Substantive Due Process: Fundamental Rights, Liberty Interests

Explore the concept of substantive due process, its historical roots, key Supreme Court cases, and its role in protecting fundamental rights and liberty interests under the Fourteenth Amendment.

Substantive due process is a critical concept within constitutional law, particularly under the Fourteenth Amendment of the United States Constitution. This legal doctrine protects certain fundamental rights from government interference, even if procedural protections are in place. This article provides a comprehensive guide to understanding substantive due process, its historical context, its application in modern jurisprudence, and its implications for fundamental rights and liberty interests.

Historical Context

Magna Carta and Early Foundations

The concept of due process has its roots in the Magna Carta of 1215, which established the principle that the king could not deprive a free man of his rights without lawful judgment. This principle laid the groundwork for the development of due process in English common law and later in American constitutional law.

Learn more about the Magna Carta and due process

The Fourteenth Amendment

The Fourteenth Amendment, ratified in 1868, significantly expanded the scope of due process by applying it to state actions. The Due Process Clause of the Fourteenth Amendment states:

"No state shall make or enforce any law which shall abridge the privileges or immunities of citizens of the United States; nor shall any state deprive any person of life, liberty, or property, without due process of law; nor deny to any person within its jurisdiction the equal protection of the laws."

Read the full text of the Fourteenth Amendment

Substantive Due Process: An Overview

Definition and Scope

Substantive due process refers to the notion that due process not only protects certain legal procedures but also protects certain rights from government interference. These rights are deemed "fundamental" and include both enumerated and unenumerated rights.

Fundamental Rights

Fundamental rights under substantive due process include, but are not limited to:

  • Right to Privacy: This encompasses various aspects such as marriage, procreation, contraception, family relationships, child rearing, and education.
  • Right to Travel: The right to move freely between states.
  • Right to Vote: Ensuring that citizens can participate in the electoral process.

Liberty Interests

Liberty interests protected by substantive due process include:

  • Bodily Integrity: Protection against involuntary medical procedures.
  • Personal Autonomy: Decisions related to personal matters such as marriage and family.

Key Supreme Court Cases

Lochner v. New York (1905)

In Lochner v. New York, the Supreme Court struck down a state law limiting bakers' working hours, holding that it violated the freedom of contract protected by the Due Process Clause. This case marked the beginning of the "Lochner era," where the Court frequently invalidated state regulations on economic grounds.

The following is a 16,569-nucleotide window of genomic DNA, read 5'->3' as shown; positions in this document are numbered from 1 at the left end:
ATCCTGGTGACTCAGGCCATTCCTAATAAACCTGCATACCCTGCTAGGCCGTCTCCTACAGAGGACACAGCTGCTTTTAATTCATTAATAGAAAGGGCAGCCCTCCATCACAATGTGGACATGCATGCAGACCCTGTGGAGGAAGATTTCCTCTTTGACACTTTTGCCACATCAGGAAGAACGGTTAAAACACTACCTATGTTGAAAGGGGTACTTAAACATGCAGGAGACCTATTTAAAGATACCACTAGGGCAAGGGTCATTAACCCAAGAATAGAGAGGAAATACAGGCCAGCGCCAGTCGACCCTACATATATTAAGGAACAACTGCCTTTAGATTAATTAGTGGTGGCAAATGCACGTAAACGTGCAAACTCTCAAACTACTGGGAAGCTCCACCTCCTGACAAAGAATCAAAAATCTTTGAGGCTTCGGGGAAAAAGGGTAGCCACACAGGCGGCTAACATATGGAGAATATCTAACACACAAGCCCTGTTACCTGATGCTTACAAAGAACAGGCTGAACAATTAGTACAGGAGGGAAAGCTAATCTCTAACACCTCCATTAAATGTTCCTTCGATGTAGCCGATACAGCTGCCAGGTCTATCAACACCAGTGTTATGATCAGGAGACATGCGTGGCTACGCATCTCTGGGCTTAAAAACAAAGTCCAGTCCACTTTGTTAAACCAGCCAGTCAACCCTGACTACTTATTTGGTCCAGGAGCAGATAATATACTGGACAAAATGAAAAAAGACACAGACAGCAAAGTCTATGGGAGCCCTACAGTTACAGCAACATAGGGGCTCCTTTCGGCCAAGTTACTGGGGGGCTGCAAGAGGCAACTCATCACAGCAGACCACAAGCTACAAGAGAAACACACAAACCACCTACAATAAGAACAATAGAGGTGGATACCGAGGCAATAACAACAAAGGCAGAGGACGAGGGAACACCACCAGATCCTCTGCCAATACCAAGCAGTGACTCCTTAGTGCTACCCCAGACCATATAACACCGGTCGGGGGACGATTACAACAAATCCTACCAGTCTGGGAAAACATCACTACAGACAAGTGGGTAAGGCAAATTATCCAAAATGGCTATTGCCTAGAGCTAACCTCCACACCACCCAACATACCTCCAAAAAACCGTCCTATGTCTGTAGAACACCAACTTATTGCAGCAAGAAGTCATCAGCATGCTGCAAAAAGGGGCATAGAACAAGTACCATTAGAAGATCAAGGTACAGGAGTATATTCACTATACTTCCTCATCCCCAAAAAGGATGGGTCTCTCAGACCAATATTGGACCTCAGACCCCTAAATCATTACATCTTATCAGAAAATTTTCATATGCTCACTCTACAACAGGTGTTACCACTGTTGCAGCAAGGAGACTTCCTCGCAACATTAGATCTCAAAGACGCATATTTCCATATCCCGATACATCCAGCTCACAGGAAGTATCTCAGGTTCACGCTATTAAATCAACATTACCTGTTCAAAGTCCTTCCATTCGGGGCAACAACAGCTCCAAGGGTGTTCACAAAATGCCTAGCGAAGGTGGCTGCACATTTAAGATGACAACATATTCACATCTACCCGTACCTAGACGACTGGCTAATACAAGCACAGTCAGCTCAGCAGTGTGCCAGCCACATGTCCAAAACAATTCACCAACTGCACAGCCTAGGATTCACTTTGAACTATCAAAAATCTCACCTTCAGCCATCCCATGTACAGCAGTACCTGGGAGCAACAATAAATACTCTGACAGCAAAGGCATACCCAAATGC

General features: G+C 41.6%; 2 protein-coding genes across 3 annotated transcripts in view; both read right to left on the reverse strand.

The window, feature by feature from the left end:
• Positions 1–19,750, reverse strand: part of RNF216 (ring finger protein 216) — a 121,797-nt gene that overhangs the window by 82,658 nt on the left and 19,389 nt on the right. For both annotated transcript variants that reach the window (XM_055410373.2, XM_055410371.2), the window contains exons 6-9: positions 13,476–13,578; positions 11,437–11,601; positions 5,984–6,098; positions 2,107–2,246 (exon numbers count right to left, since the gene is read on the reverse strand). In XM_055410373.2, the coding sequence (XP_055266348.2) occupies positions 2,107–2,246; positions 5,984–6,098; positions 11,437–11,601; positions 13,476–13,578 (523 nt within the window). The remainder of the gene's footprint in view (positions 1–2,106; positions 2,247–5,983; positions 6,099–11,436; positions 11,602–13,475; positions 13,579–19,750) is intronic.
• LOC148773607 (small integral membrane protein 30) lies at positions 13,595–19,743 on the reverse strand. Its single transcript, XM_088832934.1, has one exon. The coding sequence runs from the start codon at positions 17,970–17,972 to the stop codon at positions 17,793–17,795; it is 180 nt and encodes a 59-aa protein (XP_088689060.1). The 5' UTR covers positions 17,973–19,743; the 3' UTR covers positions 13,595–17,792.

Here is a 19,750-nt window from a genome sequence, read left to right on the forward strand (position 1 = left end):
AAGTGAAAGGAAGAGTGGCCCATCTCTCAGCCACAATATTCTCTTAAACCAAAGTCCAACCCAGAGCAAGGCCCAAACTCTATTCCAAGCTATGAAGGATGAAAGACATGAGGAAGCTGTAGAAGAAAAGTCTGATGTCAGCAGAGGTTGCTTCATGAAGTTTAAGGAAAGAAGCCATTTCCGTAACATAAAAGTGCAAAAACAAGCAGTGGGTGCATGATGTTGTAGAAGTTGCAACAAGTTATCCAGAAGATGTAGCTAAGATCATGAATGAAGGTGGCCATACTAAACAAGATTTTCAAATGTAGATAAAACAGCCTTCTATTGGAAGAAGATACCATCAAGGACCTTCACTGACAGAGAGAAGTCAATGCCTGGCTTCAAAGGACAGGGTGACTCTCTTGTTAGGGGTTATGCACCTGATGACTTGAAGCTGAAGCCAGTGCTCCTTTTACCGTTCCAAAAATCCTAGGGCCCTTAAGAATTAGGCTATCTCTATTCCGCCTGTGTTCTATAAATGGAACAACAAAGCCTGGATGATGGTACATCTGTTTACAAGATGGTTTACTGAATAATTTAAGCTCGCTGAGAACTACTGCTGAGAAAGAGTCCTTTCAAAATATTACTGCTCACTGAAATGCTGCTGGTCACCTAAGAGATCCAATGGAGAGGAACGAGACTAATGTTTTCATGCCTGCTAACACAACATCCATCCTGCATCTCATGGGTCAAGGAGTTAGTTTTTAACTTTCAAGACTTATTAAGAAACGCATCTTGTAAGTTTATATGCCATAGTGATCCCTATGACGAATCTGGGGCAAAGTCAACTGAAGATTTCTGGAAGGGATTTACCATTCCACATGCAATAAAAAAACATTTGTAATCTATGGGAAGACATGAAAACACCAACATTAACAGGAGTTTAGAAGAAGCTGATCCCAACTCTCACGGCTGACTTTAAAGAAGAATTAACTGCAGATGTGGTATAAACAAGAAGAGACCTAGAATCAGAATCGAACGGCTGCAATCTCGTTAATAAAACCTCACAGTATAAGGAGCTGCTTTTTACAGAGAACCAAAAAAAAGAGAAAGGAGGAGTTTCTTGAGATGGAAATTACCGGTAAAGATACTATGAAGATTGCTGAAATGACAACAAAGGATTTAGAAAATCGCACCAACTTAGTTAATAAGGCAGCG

Griswold v. Connecticut (1965)

In Griswold v. Connecticut, the Supreme Court recognized a constitutional right to privacy, striking down a state law that prohibited the use of contraceptives. This case established the basis for the right to privacy under substantive due process.

Roe v. Wade (1973)

In Roe v. Wade, the Supreme Court held that the right to privacy encompasses a woman's right to choose to have an abortion. This landmark decision expanded the scope of substantive due process to include reproductive rights.

Obergefell v. Hodges (2015)

In Obergefell v. Hodges, the Supreme Court ruled that same-sex couples have a fundamental right to marry under the Due Process and Equal Protection Clauses of the Fourteenth Amendment. This decision underscored the evolving nature of substantive due process in recognizing new fundamental rights.

Strict Scrutiny

When a law infringes upon a fundamental right, courts apply the strict scrutiny standard. Under this test, the government must show that the law is narrowly tailored to achieve a compelling state interest.

Rational Basis Review

For non-fundamental rights, courts apply the rational basis review. Under this test, the law must be rationally related to a legitimate government interest.

Modern Applications and Controversies

Dobbs v. Jackson Women's Health Organization (2022)

In Dobbs v. Jackson Women's Health Organization, the Supreme Court revisited the issue of abortion rights. The decision upheld a Mississippi law banning most abortions after 15 weeks of pregnancy, signaling a potential shift in the Court's approach to substantive due process and reproductive rights.

Read the full opinion in Dobbs v. Jackson Women's Health Organization

Right to Community Services

The right to community services for individuals with disabilities has been recognized as a substantive due process right. This ensures that individuals with disabilities have access to necessary services and supports to live independently in the community.

Learn more about the right to community services


Substantive due process remains a dynamic and evolving area of constitutional law. It serves as a critical safeguard for protecting fundamental rights and liberty interests from government interference. As societal values and norms continue to evolve, so too will the interpretation and application of substantive due process in safeguarding individual freedoms.

For further reading and official resources, please refer to the following links:

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Von Wooding

Von Wooding

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